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Controlling Landfill Emissions Guidelines (Part 2)

Controlling Landfill Emissions Guidelines (Part 2)

Summary of Proposed Updates to the Landfill Emission Guidelines for Existing Municipal Solid Waste Landfills

Controlling landfill emissions

Amendments to Landfill Emissions Thresholds

The EPA is proposing to amend the emissions threshold that would require a landfill to install a landfill gas (LFG) collection and control system. For both active and new landfills, this would effectively reduce the current annual threshold of 50 metric tons for non-methane organic compounds down to 34 metric tons, while for closed landfills, the current threshold of 5o metric tons per year will still apply.

It is estimated that around 989 open and closed solid waste landfills will be affected by the proposed landfill Emission Guidelines, of which 574 are currently required to collect and control the emissions they produce.

Who Does the Proposed Landfill Emissions Guidelines Effect?

The proposed amendments would apply to landfill sites where construction, reconstruction or modifications were started on or before the 17th July 2014, or which accepted waste after 8th November 1987.

Under the new proposed guidelines, a further 106 open landfill sites would have to collect and control their LFG emissions, increasing the total number of landfill sites collecting and controlling landfill emissions to 680 by 2025. The EPA anticipates that a further 105 open landfills would be required to report their landfill emissions but would not have to collect the LFG produced.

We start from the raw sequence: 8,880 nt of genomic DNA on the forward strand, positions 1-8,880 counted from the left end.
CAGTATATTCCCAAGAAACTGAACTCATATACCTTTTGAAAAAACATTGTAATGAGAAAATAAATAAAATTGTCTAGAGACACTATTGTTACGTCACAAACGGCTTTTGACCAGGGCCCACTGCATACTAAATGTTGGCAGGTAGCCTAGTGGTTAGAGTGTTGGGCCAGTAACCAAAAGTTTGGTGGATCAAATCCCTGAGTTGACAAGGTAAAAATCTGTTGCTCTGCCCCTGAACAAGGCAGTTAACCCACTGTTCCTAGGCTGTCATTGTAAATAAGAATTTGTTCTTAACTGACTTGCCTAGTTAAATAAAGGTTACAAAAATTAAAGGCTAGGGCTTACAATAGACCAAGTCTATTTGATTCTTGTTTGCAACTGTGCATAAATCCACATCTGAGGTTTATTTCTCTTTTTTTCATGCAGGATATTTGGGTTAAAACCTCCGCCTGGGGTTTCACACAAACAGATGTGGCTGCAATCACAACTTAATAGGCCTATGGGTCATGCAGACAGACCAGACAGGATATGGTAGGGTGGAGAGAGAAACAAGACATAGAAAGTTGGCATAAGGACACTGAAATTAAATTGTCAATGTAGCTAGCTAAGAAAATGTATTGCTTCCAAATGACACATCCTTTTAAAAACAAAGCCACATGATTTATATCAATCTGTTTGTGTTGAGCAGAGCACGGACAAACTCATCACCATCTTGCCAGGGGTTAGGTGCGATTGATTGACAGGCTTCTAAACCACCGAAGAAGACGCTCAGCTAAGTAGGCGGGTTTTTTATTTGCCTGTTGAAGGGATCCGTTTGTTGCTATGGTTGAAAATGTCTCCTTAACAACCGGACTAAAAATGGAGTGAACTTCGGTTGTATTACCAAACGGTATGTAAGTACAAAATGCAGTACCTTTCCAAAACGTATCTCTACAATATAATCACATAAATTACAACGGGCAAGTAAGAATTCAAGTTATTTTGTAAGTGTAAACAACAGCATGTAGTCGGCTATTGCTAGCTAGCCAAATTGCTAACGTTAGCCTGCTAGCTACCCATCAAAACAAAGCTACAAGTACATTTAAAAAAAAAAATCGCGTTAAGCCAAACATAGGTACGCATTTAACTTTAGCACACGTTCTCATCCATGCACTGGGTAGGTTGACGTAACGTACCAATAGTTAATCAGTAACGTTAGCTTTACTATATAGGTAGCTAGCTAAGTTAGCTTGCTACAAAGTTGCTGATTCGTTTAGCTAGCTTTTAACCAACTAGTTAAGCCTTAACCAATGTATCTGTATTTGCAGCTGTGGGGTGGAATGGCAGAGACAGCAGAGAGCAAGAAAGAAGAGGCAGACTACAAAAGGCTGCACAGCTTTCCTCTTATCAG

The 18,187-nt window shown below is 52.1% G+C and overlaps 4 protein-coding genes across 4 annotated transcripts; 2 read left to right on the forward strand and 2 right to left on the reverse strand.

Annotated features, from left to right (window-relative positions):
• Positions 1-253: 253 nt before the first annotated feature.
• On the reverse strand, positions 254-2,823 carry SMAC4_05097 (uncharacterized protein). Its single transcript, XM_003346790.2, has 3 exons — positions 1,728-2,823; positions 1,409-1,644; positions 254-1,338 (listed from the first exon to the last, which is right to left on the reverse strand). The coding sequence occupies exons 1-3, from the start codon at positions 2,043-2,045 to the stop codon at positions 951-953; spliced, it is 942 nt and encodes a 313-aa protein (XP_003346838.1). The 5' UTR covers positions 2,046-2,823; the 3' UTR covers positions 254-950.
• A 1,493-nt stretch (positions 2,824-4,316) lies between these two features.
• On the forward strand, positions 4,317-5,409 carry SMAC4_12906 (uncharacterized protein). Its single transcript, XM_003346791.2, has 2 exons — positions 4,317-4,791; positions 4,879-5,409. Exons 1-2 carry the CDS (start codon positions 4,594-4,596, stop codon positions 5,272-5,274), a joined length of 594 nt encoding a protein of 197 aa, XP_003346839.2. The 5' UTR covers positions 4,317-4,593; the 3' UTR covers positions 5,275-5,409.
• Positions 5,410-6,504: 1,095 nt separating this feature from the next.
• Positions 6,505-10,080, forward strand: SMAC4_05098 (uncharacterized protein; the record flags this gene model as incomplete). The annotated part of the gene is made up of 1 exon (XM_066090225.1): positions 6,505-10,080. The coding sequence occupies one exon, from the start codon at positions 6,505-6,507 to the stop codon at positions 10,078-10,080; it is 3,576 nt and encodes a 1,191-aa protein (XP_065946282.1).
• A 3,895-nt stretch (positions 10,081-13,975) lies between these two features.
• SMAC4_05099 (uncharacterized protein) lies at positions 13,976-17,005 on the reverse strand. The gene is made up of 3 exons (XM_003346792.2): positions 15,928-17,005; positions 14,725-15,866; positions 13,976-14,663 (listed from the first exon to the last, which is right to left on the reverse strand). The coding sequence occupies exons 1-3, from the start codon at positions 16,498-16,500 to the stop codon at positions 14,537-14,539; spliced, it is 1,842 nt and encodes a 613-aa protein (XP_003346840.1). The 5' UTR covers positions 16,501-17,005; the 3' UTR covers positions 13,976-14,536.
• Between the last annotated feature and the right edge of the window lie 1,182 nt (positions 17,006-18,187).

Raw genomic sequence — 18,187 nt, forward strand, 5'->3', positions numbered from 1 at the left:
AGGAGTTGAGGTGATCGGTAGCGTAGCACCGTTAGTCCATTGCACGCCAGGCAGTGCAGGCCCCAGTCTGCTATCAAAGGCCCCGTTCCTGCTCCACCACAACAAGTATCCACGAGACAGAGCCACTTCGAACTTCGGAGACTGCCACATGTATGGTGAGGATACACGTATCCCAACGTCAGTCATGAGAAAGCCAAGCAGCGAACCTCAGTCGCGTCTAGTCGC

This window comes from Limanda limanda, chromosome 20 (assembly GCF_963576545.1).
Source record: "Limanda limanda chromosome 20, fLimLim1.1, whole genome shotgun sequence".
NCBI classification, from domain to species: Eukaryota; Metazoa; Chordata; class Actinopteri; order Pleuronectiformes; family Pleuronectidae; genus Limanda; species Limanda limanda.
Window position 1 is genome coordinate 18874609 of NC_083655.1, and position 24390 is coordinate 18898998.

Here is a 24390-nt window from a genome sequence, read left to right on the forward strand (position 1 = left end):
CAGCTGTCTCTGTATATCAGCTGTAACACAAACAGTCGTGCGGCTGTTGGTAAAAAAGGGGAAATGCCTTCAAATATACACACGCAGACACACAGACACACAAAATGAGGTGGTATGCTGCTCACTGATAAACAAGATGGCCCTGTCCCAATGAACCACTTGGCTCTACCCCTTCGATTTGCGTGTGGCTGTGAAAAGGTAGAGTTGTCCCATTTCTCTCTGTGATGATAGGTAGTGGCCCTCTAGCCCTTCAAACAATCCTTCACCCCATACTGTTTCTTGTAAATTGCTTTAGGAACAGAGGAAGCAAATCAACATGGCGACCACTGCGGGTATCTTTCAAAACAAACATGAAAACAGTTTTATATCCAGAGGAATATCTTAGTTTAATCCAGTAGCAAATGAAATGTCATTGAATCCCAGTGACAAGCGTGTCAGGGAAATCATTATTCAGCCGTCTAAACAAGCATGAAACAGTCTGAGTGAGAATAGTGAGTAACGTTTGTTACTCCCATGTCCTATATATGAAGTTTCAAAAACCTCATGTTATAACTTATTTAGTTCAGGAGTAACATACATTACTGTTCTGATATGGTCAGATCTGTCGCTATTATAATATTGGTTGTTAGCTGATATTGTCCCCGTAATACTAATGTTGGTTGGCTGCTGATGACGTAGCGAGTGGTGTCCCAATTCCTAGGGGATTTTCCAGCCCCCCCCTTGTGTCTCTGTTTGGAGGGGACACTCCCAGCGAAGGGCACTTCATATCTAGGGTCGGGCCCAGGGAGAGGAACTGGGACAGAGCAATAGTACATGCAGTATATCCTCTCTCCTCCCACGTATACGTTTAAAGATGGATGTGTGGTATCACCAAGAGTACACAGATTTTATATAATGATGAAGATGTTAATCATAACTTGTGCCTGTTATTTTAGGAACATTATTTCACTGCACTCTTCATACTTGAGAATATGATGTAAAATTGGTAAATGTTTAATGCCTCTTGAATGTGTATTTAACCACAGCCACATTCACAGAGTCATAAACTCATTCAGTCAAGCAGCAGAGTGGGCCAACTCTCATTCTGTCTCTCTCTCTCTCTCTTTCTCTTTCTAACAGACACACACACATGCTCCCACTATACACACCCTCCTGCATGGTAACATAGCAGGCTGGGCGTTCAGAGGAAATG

Furthermore, the proposed LFG Emission Guidelines would retain several existing requirements, including:

  • Any existing landfill with a design capacity of 2.5 million metric tons and 2.5 million cubic meters of waste would be subject to the landfill emissions guidelines.
  • The best method of controlling landfill emissions is to install a well-designed LFG collection and control system, and ensure that is is operated efficiently. Landfill owners/managers can control LFG by: 1) combusting it in an engine, boiler or turbine used to generate electricity; 2) collecting, treating, storing and selling the gas; or 3) flaring it.
  • Landfills affected by the proposed amendments would have to install and begin operating a LFG collection and control system within 30 months of reaching the landfill emissions threshold.
  • Landfill sites that have a LFG collection and control system would have to expand the system to other areas within the landfill within 5 years for active areas, and within 2 years for closed or final grade areas.

Site-Specific Monitoring of Surface Emissions

The EPA has also proposed a more site-specific method, which involves monitoring surface emissions, to determine when a landfill needs to install and operate a LFG collection and control system. If a landfill owner/operator can show that surface methane emissions are less than 500 parts per million over 4 consecutive quarters, the landfill would not be obliged to collect and control LFG emissions.

In addition, the EPA has proposed to remove wellhead operating limits set for nitrogen, oxygen and temperature; while limits set for negative pressure would still apply. However, landfills would still need to monitor and keep records of nitrogen, oxygen and temperature levels so they can gauge when adjustments within the LFG collection and control system are needed.


Featured Image by Wisconsin Department of Natural Resources [CC BY-ND 2.0] via Flickr

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